Beliefs exist as elements of thought. They’re not real. You can’t touch a belief or capture one in a jar. While there may very well be some basis of fact or reality surrounding a belief, what you believe about the world around you is nothing more –or less– than electrical brain impulses representing personal interpretations of experiences you’ve had.
I write to challenge those assumptions and to help my readers question their personal status quo. The subject can be serious or whimsical, trivial or substantive. Regardless, the focus always follows my personal zeitgeist of asking,
Why do we do it this way –and– why do we believe what we do?
Being heavily invested in a belief or idea doesn’t necessarily mean the idea is wrong. It’s just an indication that you are ignoring evidence which could prove you wrong in the future. Isn’t it better to challenge your assumptions and discover you’ve been right all along, than to hold steadfastly to a tenet that could lead to a slippery slope of bad decisions?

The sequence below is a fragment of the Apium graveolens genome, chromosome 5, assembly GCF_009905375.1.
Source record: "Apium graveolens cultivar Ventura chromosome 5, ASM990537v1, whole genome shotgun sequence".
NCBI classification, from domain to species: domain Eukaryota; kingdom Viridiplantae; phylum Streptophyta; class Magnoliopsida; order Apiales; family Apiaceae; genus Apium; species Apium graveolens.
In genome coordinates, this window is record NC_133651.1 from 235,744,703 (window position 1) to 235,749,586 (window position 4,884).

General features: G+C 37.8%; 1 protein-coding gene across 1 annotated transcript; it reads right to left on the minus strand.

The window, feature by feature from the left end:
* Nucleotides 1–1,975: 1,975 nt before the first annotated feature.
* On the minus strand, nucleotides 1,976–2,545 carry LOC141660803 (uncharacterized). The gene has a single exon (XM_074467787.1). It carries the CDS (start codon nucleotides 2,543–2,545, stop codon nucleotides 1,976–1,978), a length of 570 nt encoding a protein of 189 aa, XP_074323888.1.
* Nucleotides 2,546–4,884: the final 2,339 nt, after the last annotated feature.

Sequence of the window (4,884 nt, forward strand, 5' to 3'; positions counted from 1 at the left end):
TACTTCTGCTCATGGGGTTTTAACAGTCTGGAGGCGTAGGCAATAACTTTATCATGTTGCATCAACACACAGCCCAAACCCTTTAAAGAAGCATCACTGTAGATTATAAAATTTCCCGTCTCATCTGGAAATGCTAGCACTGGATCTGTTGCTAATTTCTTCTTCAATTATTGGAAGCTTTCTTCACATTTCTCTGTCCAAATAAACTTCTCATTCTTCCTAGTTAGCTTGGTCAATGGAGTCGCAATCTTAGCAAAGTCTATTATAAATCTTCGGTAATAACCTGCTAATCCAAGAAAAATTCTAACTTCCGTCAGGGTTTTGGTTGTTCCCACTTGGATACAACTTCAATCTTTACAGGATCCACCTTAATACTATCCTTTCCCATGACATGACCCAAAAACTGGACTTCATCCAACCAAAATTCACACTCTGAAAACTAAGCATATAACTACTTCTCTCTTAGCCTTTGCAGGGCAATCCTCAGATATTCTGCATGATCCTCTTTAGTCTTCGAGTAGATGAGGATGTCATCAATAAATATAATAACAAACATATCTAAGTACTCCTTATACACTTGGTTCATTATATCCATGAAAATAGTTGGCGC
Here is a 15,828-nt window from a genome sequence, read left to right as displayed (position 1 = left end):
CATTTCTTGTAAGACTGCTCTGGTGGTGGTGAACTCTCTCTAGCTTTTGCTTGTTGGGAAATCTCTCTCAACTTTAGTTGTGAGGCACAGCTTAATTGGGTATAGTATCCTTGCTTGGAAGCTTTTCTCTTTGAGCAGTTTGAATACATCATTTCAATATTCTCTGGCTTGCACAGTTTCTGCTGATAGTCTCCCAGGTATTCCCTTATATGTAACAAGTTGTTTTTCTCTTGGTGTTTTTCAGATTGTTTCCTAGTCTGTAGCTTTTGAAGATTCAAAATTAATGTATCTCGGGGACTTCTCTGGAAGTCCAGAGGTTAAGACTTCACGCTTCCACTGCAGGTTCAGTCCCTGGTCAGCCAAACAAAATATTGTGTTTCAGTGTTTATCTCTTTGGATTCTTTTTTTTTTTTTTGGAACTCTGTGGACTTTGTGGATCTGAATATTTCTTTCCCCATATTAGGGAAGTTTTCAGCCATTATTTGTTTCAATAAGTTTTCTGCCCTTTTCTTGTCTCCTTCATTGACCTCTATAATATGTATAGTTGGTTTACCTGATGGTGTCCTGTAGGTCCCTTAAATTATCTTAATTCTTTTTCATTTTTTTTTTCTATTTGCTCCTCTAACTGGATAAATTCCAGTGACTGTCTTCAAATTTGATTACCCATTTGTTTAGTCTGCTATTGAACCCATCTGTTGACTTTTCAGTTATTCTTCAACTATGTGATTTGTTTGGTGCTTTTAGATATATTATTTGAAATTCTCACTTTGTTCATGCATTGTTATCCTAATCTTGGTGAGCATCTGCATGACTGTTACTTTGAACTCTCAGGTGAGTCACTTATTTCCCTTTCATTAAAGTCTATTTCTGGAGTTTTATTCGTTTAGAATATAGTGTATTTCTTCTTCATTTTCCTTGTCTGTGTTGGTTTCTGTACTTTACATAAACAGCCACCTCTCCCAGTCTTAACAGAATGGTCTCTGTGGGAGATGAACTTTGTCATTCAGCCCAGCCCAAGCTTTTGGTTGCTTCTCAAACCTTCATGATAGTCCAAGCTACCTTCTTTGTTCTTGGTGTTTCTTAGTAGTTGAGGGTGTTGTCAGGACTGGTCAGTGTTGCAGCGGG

I believe –at least for the present time– that my purpose is to help people question their status quo; to lead an exploration outside their intellectual and philosophical comfort zone. To boldly take them, as Captain James T. Kirk so famously intoned, “where no man has gone before.”
Richard Rohr, the author of Falling Upward, wrote about those who hold too firmly to their beliefs as tending, “to love the past more than the present or the future.”
Curious — have you ever changed a long-held belief or assumption? What led you to the new conclusion?